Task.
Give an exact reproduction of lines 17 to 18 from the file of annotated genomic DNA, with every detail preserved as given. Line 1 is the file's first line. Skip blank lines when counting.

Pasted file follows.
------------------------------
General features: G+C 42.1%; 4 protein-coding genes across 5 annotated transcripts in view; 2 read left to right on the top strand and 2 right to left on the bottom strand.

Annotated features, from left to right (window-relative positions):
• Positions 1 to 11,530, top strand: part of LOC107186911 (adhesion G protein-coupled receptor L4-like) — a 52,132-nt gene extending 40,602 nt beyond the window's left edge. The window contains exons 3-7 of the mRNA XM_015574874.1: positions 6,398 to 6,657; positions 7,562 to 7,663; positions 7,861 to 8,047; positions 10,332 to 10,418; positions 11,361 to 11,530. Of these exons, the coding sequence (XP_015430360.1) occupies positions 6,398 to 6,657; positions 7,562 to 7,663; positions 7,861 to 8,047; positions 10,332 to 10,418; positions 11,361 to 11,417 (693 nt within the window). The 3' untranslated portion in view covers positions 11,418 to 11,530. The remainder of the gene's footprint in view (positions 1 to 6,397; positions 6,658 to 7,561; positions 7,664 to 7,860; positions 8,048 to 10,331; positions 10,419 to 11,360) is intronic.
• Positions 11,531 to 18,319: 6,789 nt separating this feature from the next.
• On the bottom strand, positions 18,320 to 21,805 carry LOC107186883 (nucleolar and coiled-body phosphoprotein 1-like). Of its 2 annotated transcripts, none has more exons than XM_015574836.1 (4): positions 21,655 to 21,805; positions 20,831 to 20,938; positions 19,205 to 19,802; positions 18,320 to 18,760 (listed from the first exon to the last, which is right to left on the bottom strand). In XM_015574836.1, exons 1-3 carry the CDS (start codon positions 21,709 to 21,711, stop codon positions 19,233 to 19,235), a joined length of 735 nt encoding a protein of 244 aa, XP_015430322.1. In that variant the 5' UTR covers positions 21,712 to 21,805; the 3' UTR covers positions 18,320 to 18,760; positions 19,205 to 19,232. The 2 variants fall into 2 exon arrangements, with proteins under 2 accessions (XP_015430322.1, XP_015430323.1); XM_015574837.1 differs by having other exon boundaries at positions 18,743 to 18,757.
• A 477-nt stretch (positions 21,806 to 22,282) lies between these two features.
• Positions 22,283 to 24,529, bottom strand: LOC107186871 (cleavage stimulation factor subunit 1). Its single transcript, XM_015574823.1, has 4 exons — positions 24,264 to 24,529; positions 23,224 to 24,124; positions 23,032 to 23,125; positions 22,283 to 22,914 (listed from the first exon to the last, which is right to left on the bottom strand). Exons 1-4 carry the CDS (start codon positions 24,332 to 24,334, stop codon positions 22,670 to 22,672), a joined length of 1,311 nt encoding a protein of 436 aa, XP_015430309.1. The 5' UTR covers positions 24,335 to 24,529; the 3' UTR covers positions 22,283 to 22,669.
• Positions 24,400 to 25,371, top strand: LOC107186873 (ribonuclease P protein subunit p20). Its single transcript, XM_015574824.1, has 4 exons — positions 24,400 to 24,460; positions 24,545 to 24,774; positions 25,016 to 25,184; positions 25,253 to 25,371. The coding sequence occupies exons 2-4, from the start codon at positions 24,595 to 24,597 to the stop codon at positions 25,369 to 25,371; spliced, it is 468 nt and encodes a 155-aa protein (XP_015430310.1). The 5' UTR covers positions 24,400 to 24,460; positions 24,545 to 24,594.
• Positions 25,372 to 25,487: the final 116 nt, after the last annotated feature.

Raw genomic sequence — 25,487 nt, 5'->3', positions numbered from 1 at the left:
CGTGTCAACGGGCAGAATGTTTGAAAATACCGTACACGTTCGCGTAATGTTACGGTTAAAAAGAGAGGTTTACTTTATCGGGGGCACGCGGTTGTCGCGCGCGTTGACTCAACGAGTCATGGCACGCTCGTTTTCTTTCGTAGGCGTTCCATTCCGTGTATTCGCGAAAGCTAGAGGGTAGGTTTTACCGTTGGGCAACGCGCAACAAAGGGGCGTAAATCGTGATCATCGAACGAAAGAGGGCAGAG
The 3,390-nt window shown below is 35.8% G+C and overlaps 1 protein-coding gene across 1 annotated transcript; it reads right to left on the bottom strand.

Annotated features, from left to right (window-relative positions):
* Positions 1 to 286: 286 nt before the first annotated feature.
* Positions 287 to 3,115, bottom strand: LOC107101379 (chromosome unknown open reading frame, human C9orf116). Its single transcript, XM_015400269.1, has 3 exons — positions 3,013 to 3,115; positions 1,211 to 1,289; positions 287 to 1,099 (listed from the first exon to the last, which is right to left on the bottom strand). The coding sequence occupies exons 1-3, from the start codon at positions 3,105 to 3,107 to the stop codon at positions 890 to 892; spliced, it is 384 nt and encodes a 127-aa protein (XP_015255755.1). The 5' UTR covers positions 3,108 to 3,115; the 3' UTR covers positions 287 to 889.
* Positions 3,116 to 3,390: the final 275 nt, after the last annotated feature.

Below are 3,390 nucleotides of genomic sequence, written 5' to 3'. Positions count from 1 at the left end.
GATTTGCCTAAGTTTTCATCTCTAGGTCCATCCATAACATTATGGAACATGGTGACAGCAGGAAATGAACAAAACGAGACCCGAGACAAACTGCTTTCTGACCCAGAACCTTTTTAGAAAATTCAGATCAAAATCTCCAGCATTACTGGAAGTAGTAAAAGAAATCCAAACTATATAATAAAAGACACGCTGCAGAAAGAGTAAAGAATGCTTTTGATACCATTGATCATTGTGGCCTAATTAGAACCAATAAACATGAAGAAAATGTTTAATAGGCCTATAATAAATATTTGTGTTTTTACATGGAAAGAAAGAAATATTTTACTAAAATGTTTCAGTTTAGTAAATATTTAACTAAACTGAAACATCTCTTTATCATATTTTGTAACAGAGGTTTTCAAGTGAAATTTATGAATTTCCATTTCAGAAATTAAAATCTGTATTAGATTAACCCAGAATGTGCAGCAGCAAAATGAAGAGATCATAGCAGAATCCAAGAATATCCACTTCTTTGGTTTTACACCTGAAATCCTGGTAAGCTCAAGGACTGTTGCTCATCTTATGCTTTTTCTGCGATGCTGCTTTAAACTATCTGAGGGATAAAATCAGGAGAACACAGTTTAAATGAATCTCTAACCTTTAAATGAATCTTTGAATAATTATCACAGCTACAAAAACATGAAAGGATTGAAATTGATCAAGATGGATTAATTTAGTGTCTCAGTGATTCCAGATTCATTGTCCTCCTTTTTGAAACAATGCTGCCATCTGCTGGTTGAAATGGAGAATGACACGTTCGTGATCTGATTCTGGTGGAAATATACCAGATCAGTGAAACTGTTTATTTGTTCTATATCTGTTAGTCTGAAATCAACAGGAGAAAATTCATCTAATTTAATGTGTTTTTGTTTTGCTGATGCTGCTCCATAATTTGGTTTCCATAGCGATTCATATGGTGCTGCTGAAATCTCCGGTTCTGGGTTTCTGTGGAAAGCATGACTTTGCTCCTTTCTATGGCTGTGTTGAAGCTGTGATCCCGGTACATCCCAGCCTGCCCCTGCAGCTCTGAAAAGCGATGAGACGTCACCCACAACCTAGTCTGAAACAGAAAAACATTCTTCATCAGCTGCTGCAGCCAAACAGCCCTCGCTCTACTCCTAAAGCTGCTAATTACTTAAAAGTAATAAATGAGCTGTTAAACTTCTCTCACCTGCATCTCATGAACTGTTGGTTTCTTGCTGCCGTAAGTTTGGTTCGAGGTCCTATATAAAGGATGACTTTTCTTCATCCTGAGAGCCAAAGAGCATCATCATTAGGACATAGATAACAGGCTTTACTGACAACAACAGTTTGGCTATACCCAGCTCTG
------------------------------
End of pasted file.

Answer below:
Below are 3,390 nucleotides of genomic sequence, written 5' to 3'. Positions count from 1 at the left end.
GATTTGCCTAAGTTTTCATCTCTAGGTCCATCCATAACATTATGGAACATGGTGACAGCAGGAAATGAACAAAACGAGACCCGAGACAAACTGCTTTCTGACCCAGAACCTTTTTAGAAAATTCAGATCAAAATCTCCAGCATTACTGGAAGTAGTAAAAGAAATCCAAACTATATAATAAAAGACACGCTGCAGAAAGAGTAAAGAATGCTTTTGATACCATTGATCATTGTGGCCTAATTAGAACCAATAAACATGAAGAAAATGTTTAATAGGCCTATAATAAATATTTGTGTTTTTACATGGAAAGAAAGAAATATTTTACTAAAATGTTTCAGTTTAGTAAATATTTAACTAAACTGAAACATCTCTTTATCATATTTTGTAACAGAGGTTTTCAAGTGAAATTTATGAATTTCCATTTCAGAAATTAAAATCTGTATTAGATTAACCCAGAATGTGCAGCAGCAAAATGAAGAGATCATAGCAGAATCCAAGAATATCCACTTCTTTGGTTTTACACCTGAAATCCTGGTAAGCTCAAGGACTGTTGCTCATCTTATGCTTTTTCTGCGATGCTGCTTTAAACTATCTGAGGGATAAAATCAGGAGAACACAGTTTAAATGAATCTCTAACCTTTAAATGAATCTTTGAATAATTATCACAGCTACAAAAACATGAAAGGATTGAAATTGATCAAGATGGATTAATTTAGTGTCTCAGTGATTCCAGATTCATTGTCCTCCTTTTTGAAACAATGCTGCCATCTGCTGGTTGAAATGGAGAATGACACGTTCGTGATCTGATTCTGGTGGAAATATACCAGATCAGTGAAACTGTTTATTTGTTCTATATCTGTTAGTCTGAAATCAACAGGAGAAAATTCATCTAATTTAATGTGTTTTTGTTTTGCTGATGCTGCTCCATAATTTGGTTTCCATAGCGATTCATATGGTGCTGCTGAAATCTCCGGTTCTGGGTTTCTGTGGAAAGCATGACTTTGCTCCTTTCTATGGCTGTGTTGAAGCTGTGATCCCGGTACATCCCAGCCTGCCCCTGCAGCTCTGAAAAGCGATGAGACGTCACCCACAACCTAGTCTGAAACAGAAAAACATTCTTCATCAGCTGCTGCAGCCAAACAGCCCTCGCTCTACTCCTAAAGCTGCTAATTACTTAAAAGTAATAAATGAGCTGTTAAACTTCTCTCACCTGCATCTCATGAACTGTTGGTTTCTTGCTGCCGTAAGTTTGGTTCGAGGTCCTATATAAAGGATGACTTTTCTTCATCCTGAGAGCCAAAGAGCATCATCATTAGGACATAGATAACAGGCTTTACTGACAACAACAGTTTGGCTATACCCAGCTCTG